"I think there's so much to be inspired by in our community," Longoria noted of the broader Latinx culture. "There's so much artistry that is rich in our communities."

So whether you think of yourself as Latinx, Latina, Hispanic, "more power to you," she said. "We're not monolithic. We're a very diverse group. And so I think we should celebrate that diversity within diversity, instead of just trying to label it one thing or the other."

And for Longoria, that observance and glorification of culture takes place every day, all day.

Eva Longoria, José Bastón, Santiago Bastón, Instagram
Eva Longoria / Instagram

"I mean, everything we do is basically tradition," she responded when asked about incorporating their heritage into Santi's upbringing. "From waking up to going to bed." In fact, it continues right after their a.m. prayers, when she'll whip up some homemade breakfast tortillas.

"He loves them every morning," she said. "So that's a really good tradition that's been, I mean, as ancient as the Aztecs. Although my tortillas are flour, the Aztecs were definitely corn."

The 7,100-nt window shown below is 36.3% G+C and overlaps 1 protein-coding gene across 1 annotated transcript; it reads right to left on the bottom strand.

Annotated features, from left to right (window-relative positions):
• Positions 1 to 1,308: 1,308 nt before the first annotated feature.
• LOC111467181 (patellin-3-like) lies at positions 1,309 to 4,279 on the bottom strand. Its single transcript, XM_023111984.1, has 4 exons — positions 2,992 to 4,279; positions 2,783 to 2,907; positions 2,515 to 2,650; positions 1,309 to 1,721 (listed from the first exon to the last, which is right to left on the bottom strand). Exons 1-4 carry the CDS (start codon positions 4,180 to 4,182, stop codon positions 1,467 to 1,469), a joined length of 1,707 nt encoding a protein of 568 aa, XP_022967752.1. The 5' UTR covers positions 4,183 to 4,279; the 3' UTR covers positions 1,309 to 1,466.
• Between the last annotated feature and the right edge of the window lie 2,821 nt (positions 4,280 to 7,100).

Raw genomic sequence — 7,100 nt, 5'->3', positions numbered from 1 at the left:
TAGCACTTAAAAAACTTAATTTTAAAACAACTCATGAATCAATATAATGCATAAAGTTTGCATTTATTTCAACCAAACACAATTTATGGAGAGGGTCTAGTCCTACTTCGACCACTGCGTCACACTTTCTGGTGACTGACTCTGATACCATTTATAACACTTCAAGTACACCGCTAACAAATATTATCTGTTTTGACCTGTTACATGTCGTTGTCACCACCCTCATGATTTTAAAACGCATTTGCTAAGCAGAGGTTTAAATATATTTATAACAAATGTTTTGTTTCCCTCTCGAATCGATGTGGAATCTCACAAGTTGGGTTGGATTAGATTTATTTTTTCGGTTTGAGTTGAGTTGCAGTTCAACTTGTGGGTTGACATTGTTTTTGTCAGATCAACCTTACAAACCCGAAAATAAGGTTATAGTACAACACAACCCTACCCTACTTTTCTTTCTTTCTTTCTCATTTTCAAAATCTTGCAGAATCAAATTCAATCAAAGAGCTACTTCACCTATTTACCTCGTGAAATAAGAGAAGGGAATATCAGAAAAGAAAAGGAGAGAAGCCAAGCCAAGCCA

Their joint cooking sessions are sweet, but perhaps the most important aspect she'll instill in her son is what it means to exist in the larger global community. "You know, he traveled to four different continents before he was 6 months old, because of my work, because of my philanthropy," Longoria explained of her ties to organizations like PADRES Contra El Cancer, the St. Jude Children's Research Hospital and her own Eva Longoria Foundation.

"And so, my life will continue to be that. That's going to be my life's work is my philanthropy and my activism. And so he will be able to witness that growing up and choose for himself if he chooses to continue down this path, or if he chooses to contribute in other ways."